||5R01CA206196-04 Interpret this number
||Kaiser Foundation Research Institute
||Resistance Training to Reduce Chemotoxicity in Colon Cancer
The proportions of fat mass (FM) and muscle mass (MM) in the body may have important implications for
calibration of chemotherapy in patients with colon cancer (CC). Chemotherapy dosing is currently based on
body surface area (BSA), which is derived from information on height and weight. Body weight or Body Mass
Index (BMI), especially among cancer patients, is not an accurate measure of FM or MM. Given this inability to
predict FM or MM, dosing by BSA may lead to underdosing (which may impact cancer-specific and overall
survival) or overdosing (leading to dose-limiting toxicity [DLT] defined as toxicity from chemotherapy that
requires subsequent reductions in or discontinuation of life-saving treatment). Results have shown that those
with low MM, or sarcopenia, have a higher risk of DLT than those with normal MM. DLT impacts dose intensity
and may compromise efficacy of chemotherapy. We propose to examine the effects of a randomized clinical
trial conducted during chemotherapy of home based resistance training (RT) versus a waitlist control on DLT.
Participants will be 180 newly diagnosed Stage II and III CC patients from Kaiser Permanente of Northern
California (KPNC), the Penn State Cancer Institute (PSCI), and the Dana Farber Cancer Institute (DFCI). The
intervention will begin during the first 6 weeks of chemotherapy and continue through the completion of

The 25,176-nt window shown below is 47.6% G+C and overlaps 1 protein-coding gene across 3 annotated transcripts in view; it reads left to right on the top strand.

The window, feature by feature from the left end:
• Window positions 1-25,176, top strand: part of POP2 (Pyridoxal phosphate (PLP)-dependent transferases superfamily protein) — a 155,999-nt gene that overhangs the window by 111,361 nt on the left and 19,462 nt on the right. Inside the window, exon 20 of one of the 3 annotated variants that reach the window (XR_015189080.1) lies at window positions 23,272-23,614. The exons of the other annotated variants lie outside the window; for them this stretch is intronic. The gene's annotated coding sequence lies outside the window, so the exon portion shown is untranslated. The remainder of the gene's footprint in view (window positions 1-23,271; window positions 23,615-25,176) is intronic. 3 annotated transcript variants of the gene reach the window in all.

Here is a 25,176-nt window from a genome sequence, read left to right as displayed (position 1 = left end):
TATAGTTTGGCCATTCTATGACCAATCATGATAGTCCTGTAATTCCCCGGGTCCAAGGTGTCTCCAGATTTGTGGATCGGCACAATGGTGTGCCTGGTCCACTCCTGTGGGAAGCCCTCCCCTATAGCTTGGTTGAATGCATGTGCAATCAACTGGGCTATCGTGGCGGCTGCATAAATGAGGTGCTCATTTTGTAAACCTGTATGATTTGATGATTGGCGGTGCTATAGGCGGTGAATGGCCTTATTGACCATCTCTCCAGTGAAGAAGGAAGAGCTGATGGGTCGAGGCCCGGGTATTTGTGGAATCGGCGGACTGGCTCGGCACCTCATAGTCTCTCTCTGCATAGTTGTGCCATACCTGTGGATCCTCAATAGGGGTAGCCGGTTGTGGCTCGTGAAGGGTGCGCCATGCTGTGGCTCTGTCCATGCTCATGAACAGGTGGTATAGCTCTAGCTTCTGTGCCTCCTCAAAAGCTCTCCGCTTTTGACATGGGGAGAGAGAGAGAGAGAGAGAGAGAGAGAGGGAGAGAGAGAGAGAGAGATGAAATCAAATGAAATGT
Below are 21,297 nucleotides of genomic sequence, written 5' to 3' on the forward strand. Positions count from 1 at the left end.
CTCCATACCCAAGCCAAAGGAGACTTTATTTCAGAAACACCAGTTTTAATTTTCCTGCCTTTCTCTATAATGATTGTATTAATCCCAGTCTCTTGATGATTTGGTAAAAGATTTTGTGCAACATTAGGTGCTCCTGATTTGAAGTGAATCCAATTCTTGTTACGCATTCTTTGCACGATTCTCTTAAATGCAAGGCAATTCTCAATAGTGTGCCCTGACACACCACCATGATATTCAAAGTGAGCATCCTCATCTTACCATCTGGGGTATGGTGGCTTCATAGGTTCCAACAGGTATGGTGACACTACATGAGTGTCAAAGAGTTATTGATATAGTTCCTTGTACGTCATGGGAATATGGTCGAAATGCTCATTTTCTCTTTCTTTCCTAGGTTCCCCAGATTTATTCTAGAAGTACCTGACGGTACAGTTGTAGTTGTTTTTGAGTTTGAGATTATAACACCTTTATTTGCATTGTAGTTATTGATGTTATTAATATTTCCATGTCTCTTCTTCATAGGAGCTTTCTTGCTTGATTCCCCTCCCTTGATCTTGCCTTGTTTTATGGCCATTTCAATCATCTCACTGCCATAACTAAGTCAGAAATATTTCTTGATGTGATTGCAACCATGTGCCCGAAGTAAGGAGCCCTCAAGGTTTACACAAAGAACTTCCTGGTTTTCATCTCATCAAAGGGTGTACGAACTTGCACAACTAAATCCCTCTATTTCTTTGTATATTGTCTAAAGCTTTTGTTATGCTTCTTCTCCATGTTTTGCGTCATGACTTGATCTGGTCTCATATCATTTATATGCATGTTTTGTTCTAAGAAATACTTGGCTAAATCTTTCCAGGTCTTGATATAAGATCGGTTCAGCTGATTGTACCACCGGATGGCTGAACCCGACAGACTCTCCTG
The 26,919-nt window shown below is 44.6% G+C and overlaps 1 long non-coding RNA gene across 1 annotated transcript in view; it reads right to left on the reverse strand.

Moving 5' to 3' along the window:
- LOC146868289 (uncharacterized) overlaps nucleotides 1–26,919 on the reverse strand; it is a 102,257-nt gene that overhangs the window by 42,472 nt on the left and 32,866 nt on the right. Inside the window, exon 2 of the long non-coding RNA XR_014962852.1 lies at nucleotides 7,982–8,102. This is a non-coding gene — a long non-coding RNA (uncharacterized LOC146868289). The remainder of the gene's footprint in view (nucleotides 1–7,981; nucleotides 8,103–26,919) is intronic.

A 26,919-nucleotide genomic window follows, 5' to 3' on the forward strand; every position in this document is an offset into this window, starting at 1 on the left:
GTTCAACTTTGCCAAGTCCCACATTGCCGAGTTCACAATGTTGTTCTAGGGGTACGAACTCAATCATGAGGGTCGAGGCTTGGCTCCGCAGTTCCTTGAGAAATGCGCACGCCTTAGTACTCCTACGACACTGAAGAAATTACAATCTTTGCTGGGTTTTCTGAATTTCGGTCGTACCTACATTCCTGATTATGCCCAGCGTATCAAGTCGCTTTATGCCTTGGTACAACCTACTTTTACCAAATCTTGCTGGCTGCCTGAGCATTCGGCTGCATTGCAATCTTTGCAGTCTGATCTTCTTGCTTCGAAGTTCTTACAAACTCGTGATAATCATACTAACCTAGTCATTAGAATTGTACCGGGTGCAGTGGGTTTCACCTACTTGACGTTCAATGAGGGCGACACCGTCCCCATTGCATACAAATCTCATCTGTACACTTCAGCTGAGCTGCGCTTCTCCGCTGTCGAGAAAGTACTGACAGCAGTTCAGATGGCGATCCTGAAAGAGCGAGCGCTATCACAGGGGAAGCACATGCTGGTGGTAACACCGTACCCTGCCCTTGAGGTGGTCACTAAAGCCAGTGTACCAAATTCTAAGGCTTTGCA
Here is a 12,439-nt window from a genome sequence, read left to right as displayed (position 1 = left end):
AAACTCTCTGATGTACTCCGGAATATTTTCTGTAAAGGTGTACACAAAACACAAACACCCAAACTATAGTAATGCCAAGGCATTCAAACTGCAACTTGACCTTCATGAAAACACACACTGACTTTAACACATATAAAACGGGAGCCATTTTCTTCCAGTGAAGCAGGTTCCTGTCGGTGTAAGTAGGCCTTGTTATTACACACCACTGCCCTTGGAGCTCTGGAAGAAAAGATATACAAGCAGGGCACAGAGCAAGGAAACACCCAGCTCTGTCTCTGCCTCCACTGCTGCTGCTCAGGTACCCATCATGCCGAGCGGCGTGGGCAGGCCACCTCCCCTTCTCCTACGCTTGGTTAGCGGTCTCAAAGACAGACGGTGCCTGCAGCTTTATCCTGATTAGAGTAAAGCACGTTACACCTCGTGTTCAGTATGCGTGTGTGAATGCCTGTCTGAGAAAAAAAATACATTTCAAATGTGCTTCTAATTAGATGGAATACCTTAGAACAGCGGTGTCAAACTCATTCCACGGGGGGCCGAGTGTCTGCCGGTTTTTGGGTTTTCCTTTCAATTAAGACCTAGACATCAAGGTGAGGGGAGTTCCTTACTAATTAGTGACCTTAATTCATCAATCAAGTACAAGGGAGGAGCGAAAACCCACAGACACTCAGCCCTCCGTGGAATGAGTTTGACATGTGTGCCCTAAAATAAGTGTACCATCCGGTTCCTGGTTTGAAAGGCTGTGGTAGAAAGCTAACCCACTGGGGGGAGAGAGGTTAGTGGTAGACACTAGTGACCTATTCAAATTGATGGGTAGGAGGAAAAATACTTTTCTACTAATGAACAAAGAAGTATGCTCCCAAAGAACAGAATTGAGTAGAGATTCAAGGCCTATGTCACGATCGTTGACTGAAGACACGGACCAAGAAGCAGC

treatment. Specifically, we will examine between group differences for resistance training versus weight list
control for dose intensity and grade 3 and 4 toxicities as well as changes in MM and changes in inflammatory
markers. Since approximately 40-45% of newly diagnosed CC patients have sarcopenia at diagnosis, we will
examine if the benefits of exercise are greater for those who have low MM compared to normal MM. We will
also examine specific inflammatory markers (e.g. CRP, IL-6 and TNF-RII) as potential biomarkers of baseline
MM, and determine how they change in response to RT. To determine effects of change of MM on
chemotherapy-specific drug clearance, we will examine the impact of RT induced body composition changes
on the pharmacokinetics (PK) of 5-FU and oxaliplatin. If RT helps to reduce DLT and MM and inflammatory
markers can identify those patients most-likely to benefit from tailored exercise guidelines, then assessment of
these parameters can be used to help target high risk patients. Given that DLT is a common problem and there
are large numbers of newly diagnosed CC patients with undetected sarcopenia, many of whom may require
dose reductions due to low MM, this study has the potential to have a large impact on clinical care and improve
prognosis of colon cancer.
Recruitment strategies and design considerations in a trial of resistance training to prevent dose-limiting toxicities in colon cancer patients undergoing chemotherapy.
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